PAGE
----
Spam becomes meatier

Some scumbag has been using my email address to send pharmaceutically and sexually related spams: such spoofing can happen to anyone and does, but having your email address in the public domain increases your chances of becoming a target. There isn’t really much you can do, apart from weather the storm of bounce and out-of-office messages. Setting up a temporary filter, based on keyword strings, will prevent you having to trawl through them manually. You shouldn’t have to worry about being added to any of the blacklist databases, assuming it’s just a spoofing attack and not something of greater concern like an open relay that’s been compromised by a spammer.

Spam becomes meatier

During this same month, I started receiving a deluge of emails that appeared to suggest I’d signed up to all sorts of online services, ranging from recruitment agencies to joke-a-day sites, including a bartender academy and the weird-sounding Web Players Association. Coming right on top of the spam spoofing, I became concerned that someone who doesn’t understand the mechanics and mentality of spamming had signed up to them all using my details, in some kind of “spam-rage” outburst. Thankfully, this isn’t the case – it’s actually the effect of a new outbreak of malicious spam just identified by the email content security provider Marshal.

The Marshal TRACE team that investigates such matters got in touch to tell me it had spotted a deluge of such emails flooding mailboxes across the country, part of an ongoing Storm Trojan epidemic. This malware first appeared in January and has been causing havoc ever since, those website membership emails being just one of its latest tactics. A single criminal network is believed to be employing the malware to infect more PCs and add to its botnet. It’s a worryingly effective strategy, because such is human nature that it’s almost a reflex, when asked nicely to verify your membership by clicking here, to do just that (even if you hadn’t joined in the first place). Curiosity, combined with the chance of getting something for nothing, is a powerful magnet. What you’re actually getting, however, is a trojan executable that compromises your computer and adds it to the botnet army.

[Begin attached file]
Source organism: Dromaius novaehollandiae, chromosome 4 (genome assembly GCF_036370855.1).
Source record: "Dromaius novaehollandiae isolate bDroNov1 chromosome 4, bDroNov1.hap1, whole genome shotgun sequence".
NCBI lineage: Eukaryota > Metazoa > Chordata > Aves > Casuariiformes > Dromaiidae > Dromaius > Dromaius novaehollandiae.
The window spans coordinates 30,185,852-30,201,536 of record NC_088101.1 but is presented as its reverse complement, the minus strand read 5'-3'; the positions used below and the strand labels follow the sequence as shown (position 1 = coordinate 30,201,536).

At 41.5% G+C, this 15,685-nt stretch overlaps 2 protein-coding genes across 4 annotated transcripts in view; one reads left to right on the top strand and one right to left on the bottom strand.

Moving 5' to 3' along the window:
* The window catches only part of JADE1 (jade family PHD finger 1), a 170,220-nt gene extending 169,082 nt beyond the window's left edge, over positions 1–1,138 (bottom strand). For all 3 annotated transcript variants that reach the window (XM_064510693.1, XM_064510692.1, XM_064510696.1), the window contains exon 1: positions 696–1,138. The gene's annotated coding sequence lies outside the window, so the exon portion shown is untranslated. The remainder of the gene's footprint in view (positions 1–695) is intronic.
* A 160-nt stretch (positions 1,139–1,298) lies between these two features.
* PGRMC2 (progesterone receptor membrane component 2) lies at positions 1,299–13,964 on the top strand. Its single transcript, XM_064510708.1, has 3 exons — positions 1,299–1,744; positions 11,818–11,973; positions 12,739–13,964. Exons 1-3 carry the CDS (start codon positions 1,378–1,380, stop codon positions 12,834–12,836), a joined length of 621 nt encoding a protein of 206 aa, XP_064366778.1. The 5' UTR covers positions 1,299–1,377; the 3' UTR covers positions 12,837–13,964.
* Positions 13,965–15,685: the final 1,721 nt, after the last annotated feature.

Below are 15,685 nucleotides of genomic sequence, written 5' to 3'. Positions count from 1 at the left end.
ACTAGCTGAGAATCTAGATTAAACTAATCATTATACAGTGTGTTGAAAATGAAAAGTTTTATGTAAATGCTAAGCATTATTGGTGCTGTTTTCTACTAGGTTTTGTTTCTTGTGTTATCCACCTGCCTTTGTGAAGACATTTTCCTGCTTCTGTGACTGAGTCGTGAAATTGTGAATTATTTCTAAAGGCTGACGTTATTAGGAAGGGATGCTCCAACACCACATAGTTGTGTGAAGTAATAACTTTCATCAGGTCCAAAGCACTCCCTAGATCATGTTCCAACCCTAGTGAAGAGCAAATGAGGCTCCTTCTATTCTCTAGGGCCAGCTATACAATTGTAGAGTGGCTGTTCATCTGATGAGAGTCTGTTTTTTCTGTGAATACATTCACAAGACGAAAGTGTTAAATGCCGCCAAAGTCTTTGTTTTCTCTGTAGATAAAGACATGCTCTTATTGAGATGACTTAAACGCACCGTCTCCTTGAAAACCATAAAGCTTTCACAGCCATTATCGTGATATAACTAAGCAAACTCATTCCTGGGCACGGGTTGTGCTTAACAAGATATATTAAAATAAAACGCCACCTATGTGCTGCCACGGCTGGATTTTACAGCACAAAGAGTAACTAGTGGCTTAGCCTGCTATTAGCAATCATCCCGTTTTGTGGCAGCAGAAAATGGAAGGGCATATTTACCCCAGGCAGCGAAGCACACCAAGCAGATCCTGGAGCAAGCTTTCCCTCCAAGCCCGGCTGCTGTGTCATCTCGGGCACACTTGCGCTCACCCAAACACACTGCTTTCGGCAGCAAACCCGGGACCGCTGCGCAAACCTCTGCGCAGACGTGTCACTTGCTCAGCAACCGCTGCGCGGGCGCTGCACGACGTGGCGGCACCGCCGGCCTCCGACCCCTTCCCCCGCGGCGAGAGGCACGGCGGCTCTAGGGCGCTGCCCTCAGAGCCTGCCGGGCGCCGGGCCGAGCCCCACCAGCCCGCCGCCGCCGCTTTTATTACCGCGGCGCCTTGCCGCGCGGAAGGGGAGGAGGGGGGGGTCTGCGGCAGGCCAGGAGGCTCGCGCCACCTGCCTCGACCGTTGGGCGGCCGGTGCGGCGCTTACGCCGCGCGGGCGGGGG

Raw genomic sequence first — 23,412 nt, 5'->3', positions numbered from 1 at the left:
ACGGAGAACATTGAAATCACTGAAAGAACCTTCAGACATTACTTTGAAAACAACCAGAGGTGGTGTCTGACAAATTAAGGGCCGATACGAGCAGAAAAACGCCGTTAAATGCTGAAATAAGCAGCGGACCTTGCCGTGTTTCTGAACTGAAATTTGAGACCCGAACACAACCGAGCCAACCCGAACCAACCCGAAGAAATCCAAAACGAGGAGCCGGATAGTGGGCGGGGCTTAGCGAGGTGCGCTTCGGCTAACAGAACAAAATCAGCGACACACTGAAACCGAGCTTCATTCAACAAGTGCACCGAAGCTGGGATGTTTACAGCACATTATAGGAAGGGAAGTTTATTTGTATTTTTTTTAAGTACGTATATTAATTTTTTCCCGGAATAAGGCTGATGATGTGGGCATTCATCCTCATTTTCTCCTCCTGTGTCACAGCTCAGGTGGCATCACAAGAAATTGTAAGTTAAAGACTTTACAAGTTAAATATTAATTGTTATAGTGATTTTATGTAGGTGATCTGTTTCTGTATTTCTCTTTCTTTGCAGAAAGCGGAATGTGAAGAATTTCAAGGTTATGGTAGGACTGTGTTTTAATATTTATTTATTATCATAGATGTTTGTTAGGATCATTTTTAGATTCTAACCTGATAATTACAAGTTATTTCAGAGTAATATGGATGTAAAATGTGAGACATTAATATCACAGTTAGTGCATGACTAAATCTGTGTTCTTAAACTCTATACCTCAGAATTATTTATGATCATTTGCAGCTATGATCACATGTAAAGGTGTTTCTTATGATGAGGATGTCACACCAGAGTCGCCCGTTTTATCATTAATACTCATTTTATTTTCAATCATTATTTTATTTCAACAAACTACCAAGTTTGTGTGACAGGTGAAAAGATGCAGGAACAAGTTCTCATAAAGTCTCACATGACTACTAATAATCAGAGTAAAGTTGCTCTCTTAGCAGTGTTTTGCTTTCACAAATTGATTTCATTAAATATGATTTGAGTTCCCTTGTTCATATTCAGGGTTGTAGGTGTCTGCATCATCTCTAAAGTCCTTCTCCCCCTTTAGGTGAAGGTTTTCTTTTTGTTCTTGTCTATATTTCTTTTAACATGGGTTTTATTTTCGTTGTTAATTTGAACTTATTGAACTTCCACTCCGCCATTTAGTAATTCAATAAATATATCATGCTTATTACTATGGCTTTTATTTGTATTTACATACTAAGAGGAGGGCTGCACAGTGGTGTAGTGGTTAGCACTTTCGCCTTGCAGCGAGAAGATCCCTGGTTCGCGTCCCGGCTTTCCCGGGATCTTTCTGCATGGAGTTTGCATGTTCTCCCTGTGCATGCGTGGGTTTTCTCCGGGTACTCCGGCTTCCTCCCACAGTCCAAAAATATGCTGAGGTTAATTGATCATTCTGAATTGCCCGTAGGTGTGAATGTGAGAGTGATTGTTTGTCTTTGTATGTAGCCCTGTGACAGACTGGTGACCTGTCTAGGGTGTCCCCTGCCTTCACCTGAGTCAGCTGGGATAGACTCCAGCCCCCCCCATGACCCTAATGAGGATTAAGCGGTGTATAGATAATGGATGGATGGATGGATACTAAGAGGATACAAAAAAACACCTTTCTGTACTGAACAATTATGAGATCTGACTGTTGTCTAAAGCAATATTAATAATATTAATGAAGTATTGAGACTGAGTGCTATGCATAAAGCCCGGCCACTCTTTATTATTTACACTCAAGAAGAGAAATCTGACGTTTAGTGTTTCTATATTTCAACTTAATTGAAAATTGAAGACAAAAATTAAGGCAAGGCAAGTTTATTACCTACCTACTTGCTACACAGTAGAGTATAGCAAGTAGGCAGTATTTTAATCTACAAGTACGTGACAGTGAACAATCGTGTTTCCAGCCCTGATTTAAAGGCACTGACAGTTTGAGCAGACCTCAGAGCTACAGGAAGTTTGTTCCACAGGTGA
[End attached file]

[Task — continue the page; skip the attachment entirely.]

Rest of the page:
The precise binary delivered changes twice every hour, and the gang has progressed from month-long spam campaigns to switching tactics on a weekly basis. They’re even devious enough to use numeric IP addresses for the links in the messages rather than fully translated URLs, because they know they’ll catch more people with such unrevealing addresses – perhaps our message about looking before you click is starting to get through after all, albeit faintly and dimly.

The good news is that, despite this Storm swarm, overall there are indications that spam in general shows signs of becoming a spent force. These Spam 2.0 twists that we’ve witnessed over the last couple of months would seem to be proof of the increasing desperation of the average spamming outfit. At the start of this year, plain image spams were all but impossible to deal with and threatened to drown mailboxes around the globe, but that problem has now practically vanished as antispam vendors hone their detection techniques and filter it all away into limbo. Spammers then turned to PDF attachments as their saviour, then Microsoft Excel attachments – both designed to fool content-analysing antispam programs – but both failed to achieve the level of penetration required. How do I know this? Because both slowed to a trickle after less than a month of activity: if either had worked well, we’d be inundated by them by now. Since we’re not, the only explanation can be that the spam gangs aren’t seeing any profit. Spamming at this level is big business, and these people aren’t stupid with regards to ROI (return on investment) or lack of it. Graham Cluley, from corporate security vendor Sophos, tells me that at the start of August, PDF spam accounted for about 30% of all the spam they saw, but by the end of the month it had dropped to less than 1%.

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